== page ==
Tuesday, June 17, 2008
Balanoculture and Balanophagy
Likewise, I am indebted to David Bainbridge, who so far as I know coined the word balanoculture and whose thesis about acorn eating shaped my own.On p. 55 Logan again credits Bainbridge with coining balanoculture.
The word balanoculture is the offspring of a mixed marriage between Greek βάλανος (bálanos = acorn) and Latin cultura. It means a society in which the collection, storage, preparation, and consumption of acorns as a foodstuff play a large role. A synonym derived purely from Latin would be glandiculture, from Latin glans = acorn, but glandiculture appears nowhere outside of this blog post.
Logan's book lacks footnotes, and he doesn't say where the word balanoculture first appeared in print. There is a bibliography, however, which lists two items by David A. Bainbridge (p. 310):
- "The Rise of Agriculture: A New Perspective." Ambio 14, no. 3 (1985): 148-51.
- "The Use of Acorns for Food in California: Past, Present, Future." Berkeley, Calif.: U.S. Department of Agriculture, Pacific Southwest Forest and Range Experiment Station, Gen. Tech Rep. PSW-100 (1987).
The word balanophagy apparently first appeared in Edward W. Gifford, "California Balanophagy," in Essays in Anthropology Presented to A.L. Kroeber in Celebration of His Sixtieth Birthday (Berkeley: University of California Press, 1936), pp. 87-98, reprinted in R.F. Heizer and M.A. Whipple, edd. The California Indians (Berkeley: University of California Press, 1971). It is a compound formed from the Greek roots βάλανος (bálanos = acorn) and φαγεῖν (phageîn, infinitive of ἔφαγον, used as 2nd aorist of ἐσθίω, meaning to eat).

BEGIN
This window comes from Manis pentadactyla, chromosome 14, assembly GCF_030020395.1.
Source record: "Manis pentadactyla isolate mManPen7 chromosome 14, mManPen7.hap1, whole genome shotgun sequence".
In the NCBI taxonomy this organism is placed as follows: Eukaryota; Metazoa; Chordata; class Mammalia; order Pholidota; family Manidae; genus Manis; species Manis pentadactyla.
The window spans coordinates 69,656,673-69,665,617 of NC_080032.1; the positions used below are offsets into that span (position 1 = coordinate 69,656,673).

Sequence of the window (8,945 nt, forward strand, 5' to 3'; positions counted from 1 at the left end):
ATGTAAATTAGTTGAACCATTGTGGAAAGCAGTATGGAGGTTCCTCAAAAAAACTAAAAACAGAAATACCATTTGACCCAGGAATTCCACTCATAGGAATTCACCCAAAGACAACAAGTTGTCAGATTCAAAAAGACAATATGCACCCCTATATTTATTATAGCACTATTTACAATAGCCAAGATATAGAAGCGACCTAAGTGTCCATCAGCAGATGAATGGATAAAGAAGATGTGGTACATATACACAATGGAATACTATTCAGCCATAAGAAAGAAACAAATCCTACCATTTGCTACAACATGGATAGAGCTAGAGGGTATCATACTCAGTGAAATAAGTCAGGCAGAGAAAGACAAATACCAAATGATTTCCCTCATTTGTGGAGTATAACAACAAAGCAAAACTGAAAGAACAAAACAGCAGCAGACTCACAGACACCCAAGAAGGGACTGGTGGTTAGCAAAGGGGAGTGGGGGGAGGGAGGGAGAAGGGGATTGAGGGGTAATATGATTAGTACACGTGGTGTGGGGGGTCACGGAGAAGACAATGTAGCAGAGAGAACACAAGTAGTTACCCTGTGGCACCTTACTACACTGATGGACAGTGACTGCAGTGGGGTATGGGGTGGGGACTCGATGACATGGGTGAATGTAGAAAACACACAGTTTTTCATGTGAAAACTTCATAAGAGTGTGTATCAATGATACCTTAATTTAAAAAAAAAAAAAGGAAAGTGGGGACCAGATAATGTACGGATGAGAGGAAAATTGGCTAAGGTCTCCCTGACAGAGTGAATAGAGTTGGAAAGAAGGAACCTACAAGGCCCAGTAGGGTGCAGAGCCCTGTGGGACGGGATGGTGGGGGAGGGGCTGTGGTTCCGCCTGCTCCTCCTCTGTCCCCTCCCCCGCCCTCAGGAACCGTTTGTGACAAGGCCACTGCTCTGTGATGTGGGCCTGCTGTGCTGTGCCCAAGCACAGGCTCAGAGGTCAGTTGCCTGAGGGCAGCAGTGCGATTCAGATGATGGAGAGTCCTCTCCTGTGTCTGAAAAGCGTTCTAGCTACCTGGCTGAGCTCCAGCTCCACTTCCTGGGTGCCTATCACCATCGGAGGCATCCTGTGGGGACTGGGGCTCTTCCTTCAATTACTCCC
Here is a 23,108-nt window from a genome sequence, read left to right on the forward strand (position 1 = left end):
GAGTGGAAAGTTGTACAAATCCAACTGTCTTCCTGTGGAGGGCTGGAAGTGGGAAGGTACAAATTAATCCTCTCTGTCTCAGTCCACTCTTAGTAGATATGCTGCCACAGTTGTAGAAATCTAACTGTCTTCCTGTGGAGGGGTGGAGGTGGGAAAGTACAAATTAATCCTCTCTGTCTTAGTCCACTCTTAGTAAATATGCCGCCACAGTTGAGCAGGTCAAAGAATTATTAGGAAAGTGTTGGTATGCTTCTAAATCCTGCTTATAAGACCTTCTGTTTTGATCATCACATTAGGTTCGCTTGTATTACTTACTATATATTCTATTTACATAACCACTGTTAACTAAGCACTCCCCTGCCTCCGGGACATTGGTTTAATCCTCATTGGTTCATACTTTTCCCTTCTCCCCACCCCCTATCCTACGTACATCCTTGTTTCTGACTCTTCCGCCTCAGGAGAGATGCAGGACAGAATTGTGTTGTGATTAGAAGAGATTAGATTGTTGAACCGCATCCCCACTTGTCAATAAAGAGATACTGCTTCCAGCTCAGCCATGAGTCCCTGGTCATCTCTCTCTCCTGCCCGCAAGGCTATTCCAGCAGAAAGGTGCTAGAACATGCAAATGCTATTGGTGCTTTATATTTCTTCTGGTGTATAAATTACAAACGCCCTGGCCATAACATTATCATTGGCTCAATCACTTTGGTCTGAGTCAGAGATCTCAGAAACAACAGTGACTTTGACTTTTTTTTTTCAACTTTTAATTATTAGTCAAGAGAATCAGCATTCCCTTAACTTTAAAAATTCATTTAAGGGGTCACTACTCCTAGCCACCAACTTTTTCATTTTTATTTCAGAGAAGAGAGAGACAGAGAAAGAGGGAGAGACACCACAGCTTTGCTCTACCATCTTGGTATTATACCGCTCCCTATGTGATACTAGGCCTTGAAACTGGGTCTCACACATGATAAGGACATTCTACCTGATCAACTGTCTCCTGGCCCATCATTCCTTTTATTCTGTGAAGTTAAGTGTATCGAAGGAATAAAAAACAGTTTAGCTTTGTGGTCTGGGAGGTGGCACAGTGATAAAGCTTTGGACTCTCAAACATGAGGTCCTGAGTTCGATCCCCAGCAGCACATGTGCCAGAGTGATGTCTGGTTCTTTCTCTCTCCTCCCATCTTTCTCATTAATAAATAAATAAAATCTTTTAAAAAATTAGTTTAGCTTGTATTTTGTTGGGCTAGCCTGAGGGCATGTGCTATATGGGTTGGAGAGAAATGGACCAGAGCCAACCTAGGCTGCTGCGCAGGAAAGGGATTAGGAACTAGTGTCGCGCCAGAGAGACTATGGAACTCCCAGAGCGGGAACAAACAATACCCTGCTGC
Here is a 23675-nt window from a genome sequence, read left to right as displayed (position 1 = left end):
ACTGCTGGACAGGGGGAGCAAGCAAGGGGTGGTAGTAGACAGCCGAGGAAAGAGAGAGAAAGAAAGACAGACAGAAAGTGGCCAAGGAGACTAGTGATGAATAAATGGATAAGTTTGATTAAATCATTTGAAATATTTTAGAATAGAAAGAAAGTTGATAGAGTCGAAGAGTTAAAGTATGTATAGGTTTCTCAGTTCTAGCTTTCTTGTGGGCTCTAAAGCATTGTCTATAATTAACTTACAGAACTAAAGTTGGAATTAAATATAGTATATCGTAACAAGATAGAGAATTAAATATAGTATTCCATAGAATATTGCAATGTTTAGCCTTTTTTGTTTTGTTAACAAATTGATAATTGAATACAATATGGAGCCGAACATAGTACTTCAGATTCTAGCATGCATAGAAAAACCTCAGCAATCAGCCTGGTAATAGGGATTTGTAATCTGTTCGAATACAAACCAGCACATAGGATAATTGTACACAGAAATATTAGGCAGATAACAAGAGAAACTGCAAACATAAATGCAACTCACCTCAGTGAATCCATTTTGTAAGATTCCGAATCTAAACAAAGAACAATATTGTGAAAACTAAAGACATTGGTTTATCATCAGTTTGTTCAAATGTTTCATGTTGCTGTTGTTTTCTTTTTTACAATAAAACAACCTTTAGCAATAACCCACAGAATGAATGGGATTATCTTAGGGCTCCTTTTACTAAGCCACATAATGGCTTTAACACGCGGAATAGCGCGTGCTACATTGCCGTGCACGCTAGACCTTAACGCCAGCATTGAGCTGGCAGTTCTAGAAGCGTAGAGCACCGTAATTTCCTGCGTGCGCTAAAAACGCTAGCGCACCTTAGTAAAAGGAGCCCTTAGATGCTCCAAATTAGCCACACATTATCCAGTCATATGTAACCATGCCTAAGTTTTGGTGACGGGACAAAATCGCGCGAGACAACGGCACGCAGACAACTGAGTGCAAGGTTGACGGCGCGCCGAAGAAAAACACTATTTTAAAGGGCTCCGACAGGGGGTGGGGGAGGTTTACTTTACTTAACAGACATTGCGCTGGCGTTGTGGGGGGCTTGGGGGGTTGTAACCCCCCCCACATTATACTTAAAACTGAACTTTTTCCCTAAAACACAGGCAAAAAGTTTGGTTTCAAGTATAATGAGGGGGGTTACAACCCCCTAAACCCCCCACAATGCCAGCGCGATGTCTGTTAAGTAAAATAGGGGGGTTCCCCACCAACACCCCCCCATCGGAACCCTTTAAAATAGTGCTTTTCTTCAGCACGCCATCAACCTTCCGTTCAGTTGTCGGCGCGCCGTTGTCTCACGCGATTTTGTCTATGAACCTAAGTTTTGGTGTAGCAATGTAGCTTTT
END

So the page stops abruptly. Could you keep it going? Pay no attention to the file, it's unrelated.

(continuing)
Liddell-Scott-Jones (LSJ) list the following compounds formed from βάλανος and φαγεῖν. The LSJ definitions and citations are inside the parentheses:
- βαλανηφαγέω (live on acorns, App.BC1.50)
- βαλανηφαγία (a living on acorns, Ph.2.409)
- βαλανηφάγος (acorn-eating, esp. of Arcadians, Alc.(?).91, Orac. ap. Hdt.1.66, Plu.Cor.3, Nonn.D.13.287, Them.Or.26.316c)
- βαλανοφαγέω (= βαλανηφαγέω, Sch.Od.19.163)
- βαλανοφάγος (= βαλανηφάγος, EM790.36)
Thanks to my son, who gave me Logan's Oak as a gift on Fathers' Day.